Medical therapy includes emollient eyedrops [3, 8], as well as taping. The tape should be passed from lateral one-third of the lower eyelid and then pulled up to the temple (Fig. 50.4) to reduce exposure of the cornea. Do not use gauze for dressing, as it will stick to the cornea and cause more severe corneal damage. Botox injection to the levator muscle can be done to induce ptosis of the upper lid [6], as well as tarsorrhaphy [2, 8] as a temporary measure for corneal protection, but sometimes this is cosmetically unacceptable to the patient. The majority of patients require definitive surgical treatment to correct this chronic impairment.


Fig. 50.4
Taping the lower eyelid

Surgical Management (Table 50.1)

Table 50.1
System for facial nerve palsy


Surgical intervention is primarily considered in cases in which medical management has failed or the condition is unlikely to improve over time.

In facial nerve palsy, laxity occurs in all parts of the lower lid.

When there is laxity and poor lateral canthal fixation to the lateral orbital wall, refixation of the eyelid to the lateral orbital tubercle with tarsal strip procedure corrects the laxity and restores the contour of the lateral canthal angle [9].

When the lateral canthal tendon is stable and there is marked redundancy to lower lid skin, the Byron Smith modification of the Kuhnt–Szymanowski procedure combines horizontal full-thickness eyelid shortening with a blepharoplasty – type skin incision is desirable [9].

In the author’s experience, if only the lower lid margin is shortened, without enhancement with ear cartilage graft or synthetic material, the laxity will recur again usually 6 months after surgery due to the absence of orbicularis muscle contraction.

Shortening Lower Lid Margin by Lateral Tarsal Strip Procedure Enhanced with Ear Cartilage Graft with a Blepharoplasty: Type Skin Incision

Subciliaris skin incision and then orbicularis muscle dissection to expose the inferior orbital rim, lateral canthotomy is done, and inferior cantholysis is completed to mobilize the lateral aspect of the eyelid for its advancement superiorly and laterally. The tarsal strip is made by excising the mucosa, cilia, and orbicularis at the lateral edge of the eyelid. The length of the tarsal strip to be excised is determined depending on the laxity of the eyelid. At least 4–5 mm of bare tarsal strip is left intact for attachment to the lateral orbital rim. Residual mucosa on the posterior surface of the tarsus is deepithelized (Fig. 50.30). Then harvest the graft from ear cartilage as mentioned below in (Figs. 50.22, 50.23a–d, and 50.24). Suture the graft as the same as mentioned in Fig. 50.25a and 50.25b then continue suturing the lateral tarsal strip. A 5.0 suture is passed into the periorbita 2–4 mm within the lateral orbital rim above the level of the lateral commissure; the suture is then passed through the stump of the tarsus, and then it is brought back through the tarsus. The needle is again passed into the periorbita, just above the initial periorbital bite, and then the suture is tightened. Reinforce the lateral lower eyelid tarsus and orbicularis to the periorbital with two or three additional sutures to tighten the lower lid tissues (Fig. 50.31). Redefine the lateral commissure.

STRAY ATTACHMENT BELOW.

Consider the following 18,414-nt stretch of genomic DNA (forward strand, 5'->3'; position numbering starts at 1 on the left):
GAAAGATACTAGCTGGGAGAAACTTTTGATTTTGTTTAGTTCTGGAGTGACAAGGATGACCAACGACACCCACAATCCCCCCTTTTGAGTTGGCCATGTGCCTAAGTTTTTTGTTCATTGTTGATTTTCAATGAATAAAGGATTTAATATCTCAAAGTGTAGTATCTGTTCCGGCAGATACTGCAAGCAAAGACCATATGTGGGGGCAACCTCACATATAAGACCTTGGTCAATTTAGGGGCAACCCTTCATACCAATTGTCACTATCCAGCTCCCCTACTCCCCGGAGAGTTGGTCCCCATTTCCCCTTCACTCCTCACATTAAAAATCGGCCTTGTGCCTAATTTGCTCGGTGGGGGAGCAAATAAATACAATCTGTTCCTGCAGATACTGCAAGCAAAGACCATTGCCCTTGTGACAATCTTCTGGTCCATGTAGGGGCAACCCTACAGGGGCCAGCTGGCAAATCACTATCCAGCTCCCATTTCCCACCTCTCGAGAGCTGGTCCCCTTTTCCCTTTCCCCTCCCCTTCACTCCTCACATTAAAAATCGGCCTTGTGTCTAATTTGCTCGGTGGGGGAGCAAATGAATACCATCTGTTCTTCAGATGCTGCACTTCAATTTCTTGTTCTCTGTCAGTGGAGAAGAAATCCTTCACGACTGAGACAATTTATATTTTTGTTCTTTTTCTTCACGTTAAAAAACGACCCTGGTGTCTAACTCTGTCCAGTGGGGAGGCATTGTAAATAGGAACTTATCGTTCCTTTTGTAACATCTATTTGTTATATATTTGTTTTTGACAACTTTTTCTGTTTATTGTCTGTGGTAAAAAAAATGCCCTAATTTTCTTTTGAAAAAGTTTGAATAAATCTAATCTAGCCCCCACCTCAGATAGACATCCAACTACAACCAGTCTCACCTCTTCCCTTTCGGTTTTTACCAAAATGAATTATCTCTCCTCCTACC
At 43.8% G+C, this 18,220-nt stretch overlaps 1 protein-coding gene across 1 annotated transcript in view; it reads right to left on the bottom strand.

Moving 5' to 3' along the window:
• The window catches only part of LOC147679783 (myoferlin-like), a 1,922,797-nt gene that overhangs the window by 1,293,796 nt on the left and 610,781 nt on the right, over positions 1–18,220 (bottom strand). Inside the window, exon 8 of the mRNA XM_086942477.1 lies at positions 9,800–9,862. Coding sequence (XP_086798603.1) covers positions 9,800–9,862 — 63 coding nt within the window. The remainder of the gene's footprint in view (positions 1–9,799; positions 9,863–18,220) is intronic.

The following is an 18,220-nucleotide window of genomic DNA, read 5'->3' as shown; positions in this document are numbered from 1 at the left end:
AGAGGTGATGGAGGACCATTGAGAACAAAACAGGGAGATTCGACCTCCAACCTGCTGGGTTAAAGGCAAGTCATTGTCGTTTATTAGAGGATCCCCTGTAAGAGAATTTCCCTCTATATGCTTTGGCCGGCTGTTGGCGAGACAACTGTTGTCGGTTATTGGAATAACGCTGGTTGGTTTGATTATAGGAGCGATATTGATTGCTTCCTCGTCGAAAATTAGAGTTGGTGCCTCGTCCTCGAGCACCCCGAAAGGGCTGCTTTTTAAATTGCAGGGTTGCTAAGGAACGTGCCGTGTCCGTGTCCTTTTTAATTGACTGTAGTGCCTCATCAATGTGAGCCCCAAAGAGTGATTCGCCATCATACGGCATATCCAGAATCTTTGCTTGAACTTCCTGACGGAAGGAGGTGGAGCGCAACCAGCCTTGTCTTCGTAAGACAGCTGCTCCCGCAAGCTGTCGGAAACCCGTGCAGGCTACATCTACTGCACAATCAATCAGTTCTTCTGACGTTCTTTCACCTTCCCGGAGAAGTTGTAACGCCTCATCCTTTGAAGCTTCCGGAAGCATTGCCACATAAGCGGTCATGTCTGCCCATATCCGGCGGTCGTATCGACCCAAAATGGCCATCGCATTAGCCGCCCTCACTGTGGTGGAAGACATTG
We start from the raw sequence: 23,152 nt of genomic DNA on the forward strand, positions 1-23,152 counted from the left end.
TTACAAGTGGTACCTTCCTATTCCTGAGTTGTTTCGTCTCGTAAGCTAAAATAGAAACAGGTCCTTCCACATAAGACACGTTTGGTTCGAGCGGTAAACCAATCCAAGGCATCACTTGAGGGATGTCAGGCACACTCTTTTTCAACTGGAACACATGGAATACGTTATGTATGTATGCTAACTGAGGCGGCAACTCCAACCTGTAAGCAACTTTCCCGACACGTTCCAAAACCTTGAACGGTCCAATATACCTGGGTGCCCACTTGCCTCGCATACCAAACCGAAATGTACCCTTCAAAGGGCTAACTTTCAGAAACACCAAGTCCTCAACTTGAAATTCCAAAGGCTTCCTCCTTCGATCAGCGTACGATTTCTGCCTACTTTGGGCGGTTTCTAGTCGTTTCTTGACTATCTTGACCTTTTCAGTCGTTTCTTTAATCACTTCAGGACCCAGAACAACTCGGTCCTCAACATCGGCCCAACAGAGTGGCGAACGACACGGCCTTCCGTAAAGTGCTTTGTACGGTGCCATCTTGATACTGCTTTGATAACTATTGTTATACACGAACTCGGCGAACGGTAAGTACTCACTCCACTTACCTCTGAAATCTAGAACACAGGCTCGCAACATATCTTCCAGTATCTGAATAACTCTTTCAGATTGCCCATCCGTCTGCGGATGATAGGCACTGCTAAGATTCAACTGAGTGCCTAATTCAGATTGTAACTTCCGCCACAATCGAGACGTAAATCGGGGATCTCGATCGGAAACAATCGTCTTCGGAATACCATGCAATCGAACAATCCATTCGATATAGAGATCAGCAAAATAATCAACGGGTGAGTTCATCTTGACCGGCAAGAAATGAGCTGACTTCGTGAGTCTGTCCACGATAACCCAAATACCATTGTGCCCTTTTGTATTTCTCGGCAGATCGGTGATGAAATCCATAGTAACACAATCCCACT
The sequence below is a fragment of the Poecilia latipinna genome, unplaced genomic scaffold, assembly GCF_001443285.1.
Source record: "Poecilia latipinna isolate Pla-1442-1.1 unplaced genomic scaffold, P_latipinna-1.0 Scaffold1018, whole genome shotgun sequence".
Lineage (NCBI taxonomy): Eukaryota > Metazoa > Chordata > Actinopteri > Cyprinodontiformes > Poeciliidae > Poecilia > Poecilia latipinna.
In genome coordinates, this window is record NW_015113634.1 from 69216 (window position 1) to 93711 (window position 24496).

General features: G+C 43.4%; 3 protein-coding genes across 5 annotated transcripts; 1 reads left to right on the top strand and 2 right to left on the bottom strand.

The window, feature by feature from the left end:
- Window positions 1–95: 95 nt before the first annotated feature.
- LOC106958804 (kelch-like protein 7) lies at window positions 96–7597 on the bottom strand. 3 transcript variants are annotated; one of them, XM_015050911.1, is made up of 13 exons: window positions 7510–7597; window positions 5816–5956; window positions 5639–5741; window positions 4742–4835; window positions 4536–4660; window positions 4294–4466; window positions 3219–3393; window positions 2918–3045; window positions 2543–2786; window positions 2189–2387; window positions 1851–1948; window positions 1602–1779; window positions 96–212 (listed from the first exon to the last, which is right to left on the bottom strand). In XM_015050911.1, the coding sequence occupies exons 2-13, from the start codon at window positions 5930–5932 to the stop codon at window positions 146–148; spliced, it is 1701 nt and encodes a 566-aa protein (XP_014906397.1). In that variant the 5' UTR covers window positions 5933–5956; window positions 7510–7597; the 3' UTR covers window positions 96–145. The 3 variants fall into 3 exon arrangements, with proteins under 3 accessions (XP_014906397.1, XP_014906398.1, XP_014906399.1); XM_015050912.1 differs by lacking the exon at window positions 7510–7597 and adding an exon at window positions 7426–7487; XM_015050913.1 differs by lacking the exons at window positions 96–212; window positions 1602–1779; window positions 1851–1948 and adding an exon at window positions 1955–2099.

Shortening Lower Lid Margin by Khunt–Szymanowski Combines Central Full: Thickness Eyelid Excision Enhanced with Ear Cartilage Graft with a Blepharoplasty-Type Skin Incision

In the author’s experience, tightening the central part of the lower lid by excision of the central lower lid tissues, and then suturing layer by layer, makes the entire lower lid structure stronger (Fig. 50.5), compared to excision of the lateral part of the lower lid tissue (Fig. 50.6).


Fig. 50.5
Central pentagonal excision


Fig. 50.6
Lateral pentagonal excision

A central part lower lid shortening procedure enhanced with ear cartilage graft or synthetic material fixed at the inferior tarsal plate and at the lower orbital rim will maintain a normal position of the lower lid margin (Figs. 50.7 and 50.8).


Fig. 50.7
Central pentagonal excision


Fig. 50.8
Ear cartilage graft

How to prevent lid margin notching:

The superior part of the excision should be shorter than the lower part (Figs. 50.5 and 50.9). To create slight eversion of the wound edges (Fig. 50.10), prevent late depression or notching of the resulting scar (Fig. 50.11).


Fig. 50.9
To prevent lid margin notching, the superior part of the excision should be shorter than the lower part


Fig. 50.10
Slight eversion of the wound edges

Oct 16, 2017 | Posted by in OPHTHALMOLOGY | Comments Off on Exposure Keratopathy Due to Facial Palsy